If you’re still standing after the second job interview, you should be proud. Most applicants never make it to the first interview. And if the company wants to bring you back for a third interview, your chances of being hired are better than average.

We’ve already given you advice about what to expect from a second interview, but meeting the hiring manager for the third time is different. Here’s what to expect, from what kinds of third interview questions you’ll likely be asked to who may be interviewing you this time around.

Expect to keep your guard up

At this stage, the hiring manager — and their team — are evaluating your fit for the overall workplace culture. So expect behavioral questions. Many managers are assessing in the third interview whether they want to invest in bringing you on board and training you.

Job candidates should be prepared for the hiring manager asking more in-depth questions, such as how they responded to tough situations in the past.


Expect a longer interview that involves more people

The higher-ups don’t have time to meet with every candidate. However, when the company is preparing to make a final decision, at least one of the divisional leaders or senior executives may want to meet the individuals in serious contention for the position. Expect to meet with — and be grilled by — the heavy hitters during the third interview.

It’s also possible that your second interview did not produce a consensus. For example, maybe you impressed the hiring manager, but another job candidate is the favorite among someone in HR. You could be called back so senior leadership can break the tie.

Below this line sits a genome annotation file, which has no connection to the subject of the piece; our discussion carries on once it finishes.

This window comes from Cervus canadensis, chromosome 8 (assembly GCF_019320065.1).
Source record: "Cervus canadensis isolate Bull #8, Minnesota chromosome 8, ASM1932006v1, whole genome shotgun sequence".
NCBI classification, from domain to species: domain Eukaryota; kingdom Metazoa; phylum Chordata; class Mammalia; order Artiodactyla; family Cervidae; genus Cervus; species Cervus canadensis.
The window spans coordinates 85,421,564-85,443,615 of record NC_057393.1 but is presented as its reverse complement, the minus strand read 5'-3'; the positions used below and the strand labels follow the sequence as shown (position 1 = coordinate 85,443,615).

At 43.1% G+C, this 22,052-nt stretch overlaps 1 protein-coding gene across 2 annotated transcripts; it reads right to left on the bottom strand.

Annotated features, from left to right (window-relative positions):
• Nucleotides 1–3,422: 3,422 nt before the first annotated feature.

Expect intensive questions that can determine fit 

Hiring the wrong person is an expensive, time-consuming and labor-intensive mistake that companies try to avoid at all costs.

During the third interview, expect questions that reveal such things as your ability to be a team player and engage in cross-department collaboration, your preference for working in a quiet environment versus a more animated setting, and whether you take a conservative approach to work or are a risk-taker.

Companies also will use the third interview to learn how you react in certain, tricky situations — your reaction if you were to catch another employee doing something unethical, how well you manage stress and how you prioritize competing deadlines.

Expect to ask more in-depth questions

During the first two interviews, you may have asked general questions about the company; however, you’ll be expected to have more profound queries during the third interview. Examples of these types of questions include:

  1. How will this position be assessed during a performance evaluation, and what does success in this position look like?
  2. What are the shared characteristics of your most successful employees?
  3. What are the shared characteristics of the employees who were not successful?
  4. What is the most pressing problem the person in this position needs to solve?
  5. Who held this position previously and where are they now?

Expect to engage in salary negotiation

Be prepared to talk about compensation and benefits. You may even be asked, “What’s your expected salary?” in a very direct manner. Be prepared for this possibility by making sure you know what your skills are worth, based on your research regarding salary trends and calculations. If you’re not happy with the salary offer, don’t express this during the interview. Take some time to think it over and weigh your options. Perhaps the health plan is superior to other offers you have received, the bonus is larger, or you’ve determined this job will offer much better work-life balance.

These are just some of the conversations that you can expect to grow out of third interview questions. By anticipating and preparing for the most likely scenarios, you can cement your standing as the best person for the job.